From Our 2005 Archives
Trigger for Obesity Identified
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MONDAY, Nov. 21 (HealthDay News) -- Gaining weight from overeating is a problem faced by many adults, and now scientists have apparently discovered one reason why.
"The cells that make leptin are fat cells -- the cells that store the fat," said lead researcher Dr. Roger H. Unger, a professor of internal medicine and director of the Touchstone Center for Diabetes Research at the University of Texas Southwestern Medical Center at Dallas.
This dichotomy has led to a question that's only now being answered, Unger said. "Why would cells that have as their main function fat storage produce a hormone that would prevent fat storage by burning up all the fat?" he said. "How is it possible that these cells produce a fat-burning hormone, and yet store a huge amount of fat?"
Unger's team found that when rats are overfed and made obese, the receptor for leptin, which makes fat burn up, disappears from the fat cell. "So the leptin produced by the fat cell will not come back and act on the fat cell," Unger said. "That way the cell can be smothered by leptin, but the leptin can't work."
There is an evolutionary reason for this, Unger said. "We think of obesity as bad, but in fact throughout evolution, obesity is the only way we survived famine. The people who were most efficient in storing fat were the people who survived," he said. "Obesity is nature's way of surviving famine."
The new research appears in this week's online edition of the Proceedings of the National Academy of Sciences.
In another experiment, the researchers overfed genetically altered rats that couldn't lose the leptin receptors in their fat cells. "We make these animals overeat, but they don't lose the leptin receptor on the fat cells," Unger said. "When that happens, they can't get fat, because the leptin is acting on the fat cell burning up the fat."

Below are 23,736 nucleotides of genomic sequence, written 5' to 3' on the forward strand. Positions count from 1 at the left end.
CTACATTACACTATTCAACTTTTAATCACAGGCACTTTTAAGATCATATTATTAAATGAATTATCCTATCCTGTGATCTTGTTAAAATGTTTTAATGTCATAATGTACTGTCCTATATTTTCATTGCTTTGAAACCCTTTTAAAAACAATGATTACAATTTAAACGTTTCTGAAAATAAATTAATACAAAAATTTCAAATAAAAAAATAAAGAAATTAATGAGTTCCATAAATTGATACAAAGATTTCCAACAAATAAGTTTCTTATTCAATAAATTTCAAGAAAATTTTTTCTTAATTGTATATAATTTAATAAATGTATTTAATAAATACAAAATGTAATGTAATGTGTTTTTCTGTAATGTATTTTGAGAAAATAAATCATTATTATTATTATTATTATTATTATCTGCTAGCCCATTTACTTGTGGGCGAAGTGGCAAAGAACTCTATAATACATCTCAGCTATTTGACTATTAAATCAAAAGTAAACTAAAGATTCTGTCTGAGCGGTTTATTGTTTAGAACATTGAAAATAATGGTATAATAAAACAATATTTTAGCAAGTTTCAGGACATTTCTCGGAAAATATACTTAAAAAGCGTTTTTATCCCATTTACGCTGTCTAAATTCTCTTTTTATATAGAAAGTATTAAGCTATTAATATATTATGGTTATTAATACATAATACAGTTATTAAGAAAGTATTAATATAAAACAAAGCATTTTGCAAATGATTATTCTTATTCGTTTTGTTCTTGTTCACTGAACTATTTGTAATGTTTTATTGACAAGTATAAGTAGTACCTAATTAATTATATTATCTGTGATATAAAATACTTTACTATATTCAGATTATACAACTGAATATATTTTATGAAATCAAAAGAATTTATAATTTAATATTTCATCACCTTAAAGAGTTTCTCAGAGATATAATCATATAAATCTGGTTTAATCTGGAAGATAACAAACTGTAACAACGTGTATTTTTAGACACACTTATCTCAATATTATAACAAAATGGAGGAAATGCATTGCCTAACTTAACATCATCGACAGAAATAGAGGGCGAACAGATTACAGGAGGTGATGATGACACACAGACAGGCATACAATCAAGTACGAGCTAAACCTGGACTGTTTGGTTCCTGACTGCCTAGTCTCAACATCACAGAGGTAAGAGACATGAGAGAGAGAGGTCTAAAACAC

The key to preventing obesity is to prevent the loss of the leptin receptor on the fat cell, Unger said. His team is continuing its research with humans, where early results appear similar to what was found in rats.
Unger believes that researchers could one day use this information to invent a drug that would prevent leptin receptors in fat cells from disappearing.
There's an easier way to prevent obesity, however, he said: "Just don't put so much food into your mouth. It is questionable to use this finding as a substitute for willpower."
But one expert thinks these findings are an important breakthrough in understanding obesity.
"Although obese people produce a lot of leptin, somehow they don't stop eating," said Dr. Julio Licinio, a professor of psychiatry and biobehavioral sciences and endocrinology at the David Geffen School of Medicine, University of California, Los Angeles.
Before you can develop drugs to treat obesity, you have to understand what makes people become obese, Licinio said. "This paper shows a mechanism for the inactivation of leptin. This is really a big breakthrough, because understanding this mechanism could really lead to new treatments for obesity."
SOURCES: Roger H. Unger, M.D., professor, internal medicine, and director, Touchstone Center for Diabetes Research, University of Texas Southwestern Medical Center, Dallas; Julio Licinio, M.D., professor, psychiatry and biobehavioral sciences and endocrinology, and director, Center for Pharmacogenomics and Clinical Pharmacology, Semel Institute for Neuroscience and Human Behavior, David Geffen School of Medicine, University of California, Los Angeles; Nov. 21-25, 2005, Proceedings of the National Academy of Sciences
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